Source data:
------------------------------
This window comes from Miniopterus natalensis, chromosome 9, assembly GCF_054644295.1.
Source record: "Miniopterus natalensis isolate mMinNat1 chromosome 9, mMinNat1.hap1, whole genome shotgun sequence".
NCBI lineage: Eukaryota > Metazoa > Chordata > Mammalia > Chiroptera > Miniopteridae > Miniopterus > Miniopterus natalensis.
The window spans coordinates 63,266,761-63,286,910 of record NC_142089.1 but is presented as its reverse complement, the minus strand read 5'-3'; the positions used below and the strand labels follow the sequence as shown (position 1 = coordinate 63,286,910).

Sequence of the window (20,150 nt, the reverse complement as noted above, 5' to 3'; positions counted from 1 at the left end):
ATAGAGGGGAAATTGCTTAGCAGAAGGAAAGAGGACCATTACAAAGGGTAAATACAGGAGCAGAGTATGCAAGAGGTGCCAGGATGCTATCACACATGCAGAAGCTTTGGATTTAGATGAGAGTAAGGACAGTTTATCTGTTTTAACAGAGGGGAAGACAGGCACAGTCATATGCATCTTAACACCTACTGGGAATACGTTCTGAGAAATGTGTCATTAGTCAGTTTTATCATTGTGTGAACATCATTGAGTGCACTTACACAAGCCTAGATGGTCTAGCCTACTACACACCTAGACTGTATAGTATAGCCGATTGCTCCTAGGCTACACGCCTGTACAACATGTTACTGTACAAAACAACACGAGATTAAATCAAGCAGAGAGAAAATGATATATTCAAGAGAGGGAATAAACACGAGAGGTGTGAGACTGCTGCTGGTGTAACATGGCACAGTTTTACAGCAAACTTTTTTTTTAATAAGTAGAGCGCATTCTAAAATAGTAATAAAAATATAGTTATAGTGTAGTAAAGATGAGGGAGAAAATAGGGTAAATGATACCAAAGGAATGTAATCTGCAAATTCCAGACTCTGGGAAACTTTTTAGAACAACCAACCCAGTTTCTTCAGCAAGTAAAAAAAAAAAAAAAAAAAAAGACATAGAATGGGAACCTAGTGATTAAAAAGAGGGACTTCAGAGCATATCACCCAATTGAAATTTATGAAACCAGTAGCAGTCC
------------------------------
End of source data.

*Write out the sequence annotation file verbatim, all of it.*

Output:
This window comes from Miniopterus natalensis, chromosome 9, assembly GCF_054644295.1.
Source record: "Miniopterus natalensis isolate mMinNat1 chromosome 9, mMinNat1.hap1, whole genome shotgun sequence".
NCBI lineage: Eukaryota > Metazoa > Chordata > Mammalia > Chiroptera > Miniopteridae > Miniopterus > Miniopterus natalensis.
The window spans coordinates 63,266,761-63,286,910 of record NC_142089.1 but is presented as its reverse complement, the minus strand read 5'-3'; the positions used below and the strand labels follow the sequence as shown (position 1 = coordinate 63,286,910).

Sequence of the window (20,150 nt, the reverse complement as noted above, 5' to 3'; positions counted from 1 at the left end):
ATAGAGGGGAAATTGCTTAGCAGAAGGAAAGAGGACCATTACAAAGGGTAAATACAGGAGCAGAGTATGCAAGAGGTGCCAGGATGCTATCACACATGCAGAAGCTTTGGATTTAGATGAGAGTAAGGACAGTTTATCTGTTTTAACAGAGGGGAAGACAGGCACAGTCATATGCATCTTAACACCTACTGGGAATACGTTCTGAGAAATGTGTCATTAGTCAGTTTTATCATTGTGTGAACATCATTGAGTGCACTTACACAAGCCTAGATGGTCTAGCCTACTACACACCTAGACTGTATAGTATAGCCGATTGCTCCTAGGCTACACGCCTGTACAACATGTTACTGTACAAAACAACACGAGATTAAATCAAGCAGAGAGAAAATGATATATTCAAGAGAGGGAATAAACACGAGAGGTGTGAGACTGCTGCTGGTGTAACATGGCACAGTTTTACAGCAAACTTTTTTTTTAATAAGTAGAGCGCATTCTAAAATAGTAATAAAAATATAGTTATAGTGTAGTAAAGATGAGGGAGAAAATAGGGTAAATGATACCAAAGGAATGTAATCTGCAAATTCCAGACTCTGGGAAACTTTTTAGAACAACCAACCCAGTTTCTTCAGCAAGTAAAAAAAAAAAAAAAAAAAAAGACATAGAATGGGAACCTAGTGATTAAAAAGAGGGACTTCAGAGCATATCACCCAATTGAAATTTATGAAACCAGTAGCAGTCC